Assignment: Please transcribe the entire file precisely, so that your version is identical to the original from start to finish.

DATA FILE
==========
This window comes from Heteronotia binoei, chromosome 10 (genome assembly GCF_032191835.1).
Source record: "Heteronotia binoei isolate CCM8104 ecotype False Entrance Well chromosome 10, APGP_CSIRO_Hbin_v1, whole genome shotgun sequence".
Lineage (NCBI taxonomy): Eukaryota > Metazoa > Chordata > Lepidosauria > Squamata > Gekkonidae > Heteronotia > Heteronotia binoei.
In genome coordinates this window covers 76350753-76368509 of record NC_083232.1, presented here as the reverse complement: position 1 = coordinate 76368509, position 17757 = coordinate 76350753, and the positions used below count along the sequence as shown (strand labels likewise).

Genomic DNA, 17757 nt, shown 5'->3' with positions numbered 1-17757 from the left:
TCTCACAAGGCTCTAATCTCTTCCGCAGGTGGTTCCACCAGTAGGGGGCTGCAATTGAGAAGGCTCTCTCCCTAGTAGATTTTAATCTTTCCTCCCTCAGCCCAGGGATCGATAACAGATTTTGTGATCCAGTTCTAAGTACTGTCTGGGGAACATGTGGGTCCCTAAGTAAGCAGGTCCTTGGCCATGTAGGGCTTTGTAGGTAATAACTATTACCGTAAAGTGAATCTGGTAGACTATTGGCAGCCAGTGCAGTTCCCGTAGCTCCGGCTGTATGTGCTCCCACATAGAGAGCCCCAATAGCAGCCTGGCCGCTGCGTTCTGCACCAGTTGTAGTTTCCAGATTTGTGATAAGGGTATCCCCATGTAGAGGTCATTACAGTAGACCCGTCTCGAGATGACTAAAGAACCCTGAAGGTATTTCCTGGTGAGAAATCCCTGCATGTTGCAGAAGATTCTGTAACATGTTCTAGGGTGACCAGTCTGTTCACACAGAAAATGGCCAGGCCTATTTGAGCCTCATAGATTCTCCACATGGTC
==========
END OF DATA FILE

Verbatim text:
This window comes from Heteronotia binoei, chromosome 10 (genome assembly GCF_032191835.1).
Source record: "Heteronotia binoei isolate CCM8104 ecotype False Entrance Well chromosome 10, APGP_CSIRO_Hbin_v1, whole genome shotgun sequence".
Lineage (NCBI taxonomy): Eukaryota > Metazoa > Chordata > Lepidosauria > Squamata > Gekkonidae > Heteronotia > Heteronotia binoei.
In genome coordinates this window covers 76350753-76368509 of record NC_083232.1, presented here as the reverse complement: position 1 = coordinate 76368509, position 17757 = coordinate 76350753, and the positions used below count along the sequence as shown (strand labels likewise).

Genomic DNA, 17757 nt, shown 5'->3' with positions numbered 1-17757 from the left:
TCTCACAAGGCTCTAATCTCTTCCGCAGGTGGTTCCACCAGTAGGGGGCTGCAATTGAGAAGGCTCTCTCCCTAGTAGATTTTAATCTTTCCTCCCTCAGCCCAGGGATCGATAACAGATTTTGTGATCCAGTTCTAAGTACTGTCTGGGGAACATGTGGGTCCCTAAGTAAGCAGGTCCTTGGCCATGTAGGGCTTTGTAGGTAATAACTATTACCGTAAAGTGAATCTGGTAGACTATTGGCAGCCAGTGCAGTTCCCGTAGCTCCGGCTGTATGTGCTCCCACATAGAGAGCCCCAATAGCAGCCTGGCCGCTGCGTTCTGCACCAGTTGTAGTTTCCAGATTTGTGATAAGGGTATCCCCATGTAGAGGTCATTACAGTAGACCCGTCTCGAGATGACTAAAGAACCCTGAAGGTATTTCCTGGTGAGAAATCCCTGCATGTTGCAGAAGATTCTGTAACATGTTCTAGGGTGACCAGTCTGTTCACACAGAAAATGGCCAGGCCTATTTGAGCCTCATAGATTCTCCACATGGTC